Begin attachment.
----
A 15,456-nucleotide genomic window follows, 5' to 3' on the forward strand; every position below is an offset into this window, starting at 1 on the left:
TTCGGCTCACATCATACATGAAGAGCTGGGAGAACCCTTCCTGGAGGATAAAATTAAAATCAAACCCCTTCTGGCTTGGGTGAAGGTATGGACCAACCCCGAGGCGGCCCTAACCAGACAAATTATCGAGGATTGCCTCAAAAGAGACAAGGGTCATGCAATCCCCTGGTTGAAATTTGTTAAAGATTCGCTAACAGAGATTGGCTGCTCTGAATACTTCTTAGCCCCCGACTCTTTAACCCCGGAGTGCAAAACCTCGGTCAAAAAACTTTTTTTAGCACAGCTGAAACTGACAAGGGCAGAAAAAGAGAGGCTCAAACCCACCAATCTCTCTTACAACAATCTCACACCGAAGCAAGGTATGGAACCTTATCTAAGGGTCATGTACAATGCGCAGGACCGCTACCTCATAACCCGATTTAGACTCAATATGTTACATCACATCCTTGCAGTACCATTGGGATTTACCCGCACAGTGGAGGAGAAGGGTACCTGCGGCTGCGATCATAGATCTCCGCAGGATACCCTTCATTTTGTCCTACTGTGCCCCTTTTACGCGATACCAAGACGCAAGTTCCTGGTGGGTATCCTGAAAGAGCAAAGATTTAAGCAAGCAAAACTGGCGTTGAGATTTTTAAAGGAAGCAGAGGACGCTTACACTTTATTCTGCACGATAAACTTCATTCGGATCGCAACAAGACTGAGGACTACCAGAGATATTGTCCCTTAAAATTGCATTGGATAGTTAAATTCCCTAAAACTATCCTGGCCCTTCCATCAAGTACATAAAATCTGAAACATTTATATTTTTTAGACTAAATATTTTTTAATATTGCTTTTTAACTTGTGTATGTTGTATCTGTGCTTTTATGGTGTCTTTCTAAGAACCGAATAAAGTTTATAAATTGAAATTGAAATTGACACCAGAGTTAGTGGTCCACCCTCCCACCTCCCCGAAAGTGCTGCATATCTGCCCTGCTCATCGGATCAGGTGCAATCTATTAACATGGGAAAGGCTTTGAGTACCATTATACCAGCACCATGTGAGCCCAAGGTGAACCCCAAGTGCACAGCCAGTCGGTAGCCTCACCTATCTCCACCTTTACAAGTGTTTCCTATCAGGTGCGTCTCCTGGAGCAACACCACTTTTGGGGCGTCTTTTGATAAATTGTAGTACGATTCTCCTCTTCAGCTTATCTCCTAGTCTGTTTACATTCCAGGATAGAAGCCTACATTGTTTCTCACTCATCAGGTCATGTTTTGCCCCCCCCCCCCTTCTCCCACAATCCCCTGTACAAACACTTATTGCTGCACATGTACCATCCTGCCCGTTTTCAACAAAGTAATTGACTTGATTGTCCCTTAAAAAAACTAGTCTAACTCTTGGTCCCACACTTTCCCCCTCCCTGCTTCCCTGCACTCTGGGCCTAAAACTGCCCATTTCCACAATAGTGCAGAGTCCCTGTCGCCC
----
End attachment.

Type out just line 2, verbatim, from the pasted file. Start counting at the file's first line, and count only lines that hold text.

TTCGGCTCACATCATACATGAAGAGCTGGGAGAACCCTTCCTGGAGGATAAAATTAAAATCAAACCCCTTCTGGCTTGGGTGAAGGTATGGACCAACCCCGAGGCGGCCCTAACCAGACAAATTATCGAGGATTGCCTCAAAAGAGACAAGGGTCATGCAATCCCCTGGTTGAAATTTGTTAAAGATTCGCTAACAGAGATTGGCTGCTCTGAATACTTCTTAGCCCCCGACTCTTTAACCCCGGAGTGCAAAACCTCGGTCAAAAAACTTTTTTTAGCACAGCTGAAACTGACAAGGGCAGAAAAAGAGAGGCTCAAACCCACCAATCTCTCTTACAACAATCTCACACCGAAGCAAGGTATGGAACCTTATCTAAGGGTCATGTACAATGCGCAGGACCGCTACCTCATAACCCGATTTAGACTCAATATGTTACATCACATCCTTGCAGTACCATTGGGATTTACCCGCACAGTGGAGGAGAAGGGTACCTGCGGCTGCGATCATAGATCTCCGCAGGATACCCTTCATTTTGTCCTACTGTGCCCCTTTTACGCGATACCAAGACGCAAGTTCCTGGTGGGTATCCTGAAAGAGCAAAGATTTAAGCAAGCAAAACTGGCGTTGAGATTTTTAAAGGAAGCAGAGGACGCTTACACTTTATTCTGCACGATAAACTTCATTCGGATCGCAACAAGACTGAGGACTACCAGAGATATTGTCCCTTAAAATTGCATTGGATAGTTAAATTCCCTAAAACTATCCTGGCCCTTCCATCAAGTACATAAAATCTGAAACATTTATATTTTTTAGACTAAATATTTTTTAATATTGCTTTTTAACTTGTGTATGTTGTATCTGTGCTTTTATGGTGTCTTTCTAAGAACCGAATAAAGTTTATAAATTGAAATTGAAATTGACACCAGAGTTAGTGGTCCACCCTCCCACCTCCCCGAAAGTGCTGCATATCTGCCCTGCTCATCGGATCAGGTGCAATCTATTAACATGGGAAAGGCTTTGAGTACCATTATACCAGCACCATGTGAGCCCAAGGTGAACCCCAAGTGCACAGCCAGTCGGTAGCCTCACCTATCTCCACCTTTACAAGTGTTTCCTATCAGGTGCGTCTCCTGGAGCAACACCACTTTTGGGGCGTCTTTTGATAAATTGTAGTACGATTCTCCTCTTCAGCTTATCTCCTAGTCTGTTTACATTCCAGGATAGAAGCCTACATTGTTTCTCACTCATCAGGTCATGTTTTGCCCCCCCCCCCCTTCTCCCACAATCCCCTGTACAAACACTTATTGCTGCACATGTACCATCCTGCCCGTTTTCAACAAAGTAATTGACTTGATTGTCCCTTAAAAAAACTAGTCTAACTCTTGGTCCCACACTTTCCCCCTCCCTGCTTCCCTGCACTCTGGGCCTAAAACTGCCCATTTCCACAATAGTGCAGAGTCCCTGTCGCCC